My sweet friend Natalie got me a ticket to this gig for my birthday. I was sweating its approach because a 2013 favourite band called Night Beds was to play with Lord Huron that night as well. Thankfully after Natalie had bought me a ticket for Phosphorescent, the Lord Huron show sold out and shortly after Night Beds flopped off of the tour date.
With nothing else to do Saturday, we arrived early at 7:30pm to catch Caveman a few songs into their set. I was amazed to see what brilliant presence the band had with glorified percussion and very strong vocals. I was surprised to see how old most, if not all, the band was.
Phosphorescent were absolutely stunning. The band, comprised of six players, with double keys, double percussion, the band made full music. So full, that when they left, Matthew Houck seemed to need them. Houck, who before Phosphorescent played under the name Fillup Shack, stumbled through a solo version of “Muchcacho’s Tune,” which he regarded as the first song he wrote of the album. His peddles were giving him trouble throughout the performance of the song, so it took him a four or five tries until he just gave up and played it to the sounds that the peddles would let him do.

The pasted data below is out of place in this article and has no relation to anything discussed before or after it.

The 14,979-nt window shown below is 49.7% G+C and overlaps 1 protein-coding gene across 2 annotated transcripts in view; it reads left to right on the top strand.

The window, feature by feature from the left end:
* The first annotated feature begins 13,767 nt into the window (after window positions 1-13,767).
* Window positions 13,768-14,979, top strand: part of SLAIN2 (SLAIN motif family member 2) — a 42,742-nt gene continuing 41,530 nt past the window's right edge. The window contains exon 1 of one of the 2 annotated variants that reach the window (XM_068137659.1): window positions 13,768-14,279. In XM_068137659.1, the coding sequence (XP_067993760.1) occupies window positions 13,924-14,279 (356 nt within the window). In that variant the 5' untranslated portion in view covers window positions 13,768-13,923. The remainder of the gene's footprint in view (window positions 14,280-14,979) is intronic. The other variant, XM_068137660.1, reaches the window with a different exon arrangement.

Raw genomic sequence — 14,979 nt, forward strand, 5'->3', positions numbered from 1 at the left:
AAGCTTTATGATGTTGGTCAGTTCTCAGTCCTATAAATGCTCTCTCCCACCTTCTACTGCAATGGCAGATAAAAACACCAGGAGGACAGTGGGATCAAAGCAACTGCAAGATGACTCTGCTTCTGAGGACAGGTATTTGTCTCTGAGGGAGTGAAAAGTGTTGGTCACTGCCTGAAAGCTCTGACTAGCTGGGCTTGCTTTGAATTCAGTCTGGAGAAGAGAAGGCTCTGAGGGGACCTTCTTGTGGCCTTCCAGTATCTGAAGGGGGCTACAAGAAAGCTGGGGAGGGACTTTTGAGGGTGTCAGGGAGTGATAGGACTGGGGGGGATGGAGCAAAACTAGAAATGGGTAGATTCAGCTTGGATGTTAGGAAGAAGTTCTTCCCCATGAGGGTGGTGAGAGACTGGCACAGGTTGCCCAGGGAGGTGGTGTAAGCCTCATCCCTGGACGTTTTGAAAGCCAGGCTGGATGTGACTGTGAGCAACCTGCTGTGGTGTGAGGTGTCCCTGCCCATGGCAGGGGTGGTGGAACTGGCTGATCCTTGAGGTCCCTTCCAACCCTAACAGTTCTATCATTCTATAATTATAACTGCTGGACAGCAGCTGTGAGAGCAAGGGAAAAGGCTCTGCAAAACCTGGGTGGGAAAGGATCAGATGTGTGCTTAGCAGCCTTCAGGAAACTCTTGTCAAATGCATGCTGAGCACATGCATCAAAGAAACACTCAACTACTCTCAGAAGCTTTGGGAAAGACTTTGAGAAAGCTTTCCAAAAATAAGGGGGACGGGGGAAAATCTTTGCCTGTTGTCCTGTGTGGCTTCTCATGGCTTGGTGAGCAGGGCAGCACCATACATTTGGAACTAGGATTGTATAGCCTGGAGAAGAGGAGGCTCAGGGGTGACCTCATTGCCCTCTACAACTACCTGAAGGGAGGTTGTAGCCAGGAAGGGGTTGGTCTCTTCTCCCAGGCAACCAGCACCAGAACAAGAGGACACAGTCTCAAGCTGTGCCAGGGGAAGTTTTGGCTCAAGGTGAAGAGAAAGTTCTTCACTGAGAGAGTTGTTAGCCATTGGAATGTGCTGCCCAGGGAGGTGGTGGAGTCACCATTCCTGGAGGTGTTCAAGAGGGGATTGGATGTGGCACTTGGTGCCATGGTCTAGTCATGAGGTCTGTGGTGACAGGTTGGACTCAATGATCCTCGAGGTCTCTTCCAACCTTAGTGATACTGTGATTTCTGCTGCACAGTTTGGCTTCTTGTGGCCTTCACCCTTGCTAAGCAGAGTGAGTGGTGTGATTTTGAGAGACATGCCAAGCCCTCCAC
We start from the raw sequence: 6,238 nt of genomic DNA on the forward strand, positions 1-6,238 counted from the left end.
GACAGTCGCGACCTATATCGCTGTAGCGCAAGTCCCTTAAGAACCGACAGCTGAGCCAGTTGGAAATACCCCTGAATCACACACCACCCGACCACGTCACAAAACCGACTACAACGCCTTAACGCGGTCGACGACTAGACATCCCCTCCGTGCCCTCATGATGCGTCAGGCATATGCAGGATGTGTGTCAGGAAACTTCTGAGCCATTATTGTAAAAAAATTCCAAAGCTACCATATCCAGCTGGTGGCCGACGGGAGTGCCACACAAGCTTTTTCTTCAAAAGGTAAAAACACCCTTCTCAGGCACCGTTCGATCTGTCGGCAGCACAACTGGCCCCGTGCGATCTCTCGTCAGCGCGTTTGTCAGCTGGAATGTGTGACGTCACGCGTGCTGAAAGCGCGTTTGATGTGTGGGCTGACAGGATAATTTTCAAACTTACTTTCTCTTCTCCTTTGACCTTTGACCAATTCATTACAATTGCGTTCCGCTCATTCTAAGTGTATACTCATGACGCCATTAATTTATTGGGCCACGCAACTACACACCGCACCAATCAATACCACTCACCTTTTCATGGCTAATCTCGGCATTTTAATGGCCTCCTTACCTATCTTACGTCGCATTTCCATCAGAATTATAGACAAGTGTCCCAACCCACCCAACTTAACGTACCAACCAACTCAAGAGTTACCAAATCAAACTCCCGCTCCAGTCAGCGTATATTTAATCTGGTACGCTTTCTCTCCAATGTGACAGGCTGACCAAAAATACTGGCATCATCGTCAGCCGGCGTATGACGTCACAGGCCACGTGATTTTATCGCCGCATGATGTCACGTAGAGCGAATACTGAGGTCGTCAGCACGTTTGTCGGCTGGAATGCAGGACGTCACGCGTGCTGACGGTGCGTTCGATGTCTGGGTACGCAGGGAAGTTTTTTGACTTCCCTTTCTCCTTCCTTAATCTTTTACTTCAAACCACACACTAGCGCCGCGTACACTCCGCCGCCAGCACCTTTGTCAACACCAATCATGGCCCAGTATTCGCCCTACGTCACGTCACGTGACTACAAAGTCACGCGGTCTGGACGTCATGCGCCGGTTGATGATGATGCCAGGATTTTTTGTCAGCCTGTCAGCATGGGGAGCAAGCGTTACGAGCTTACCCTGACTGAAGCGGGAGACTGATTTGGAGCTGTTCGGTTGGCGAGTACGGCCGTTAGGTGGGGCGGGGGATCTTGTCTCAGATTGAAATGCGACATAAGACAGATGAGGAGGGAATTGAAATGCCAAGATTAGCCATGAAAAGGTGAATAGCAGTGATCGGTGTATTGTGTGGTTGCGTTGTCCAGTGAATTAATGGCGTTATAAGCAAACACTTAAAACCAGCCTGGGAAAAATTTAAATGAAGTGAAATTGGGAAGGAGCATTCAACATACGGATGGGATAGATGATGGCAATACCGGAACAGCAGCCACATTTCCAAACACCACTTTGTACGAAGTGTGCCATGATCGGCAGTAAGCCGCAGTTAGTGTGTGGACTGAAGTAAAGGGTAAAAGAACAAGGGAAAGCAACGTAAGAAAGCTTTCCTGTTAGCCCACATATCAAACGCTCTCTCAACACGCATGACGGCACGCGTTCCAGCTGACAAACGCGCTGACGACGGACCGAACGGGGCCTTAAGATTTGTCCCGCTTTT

“Muchacho’s Tune” showcases what Phosphorescent is best for – the confessional tune. Like his country and predecessor, and maybe even idol, Houck tells it like it is often singing about drugs, drinking, and the good times. In 2009, Phosphorescent put out an album called To Willie, which was comprised of covers of Willie Nelson tunes. The opening track is the tune “Reasons to Quit,” which reminds me a ton of “Muchacho’s Tune” in its bitter honesty. I first heard “Reasons to Quit” thanks to Canadian gems Julie Doiron and Will Kidman. I’ll let you decide who did it best:
Houck’s an Alabama native, which explains his sweet country sound. Somehow, he gained serious fame in the indie scene and mild fame through the use of his tunes in movies… Especially the tune “Nothing Was Stolen (Love Me Foolishly).” I was surprised to see how country he sounded at this particular show. Perhaps it was his all white get up, including a cowboy button up white shirt and cowboy hat.
I had the funny realization that I have actually seen Phosphorescent two times, but never in Toronto. This was my very first Phosphorescent gig in my own hometown. In 2011, I saw him play in a black tank top at Coachella and just last September he dazzled at Detroit’s Laneway Music Festival. I remember grabbing a bag of pickle-flavoured chips and a cider while he started to play “Song for Zuma,” probably the loveliest song on his new album.
I thoroughly enjoyed the gig, as it was as lovely as they get. I found it a bit flat at times, and with very little banter or diversity in the sounds of songs, he lost my attention here and there. Overall, a beautiful way to spend the beginning of a fun Saturday evening, as the show ended before 10pm. High fives, old people!
Har har, Phossy!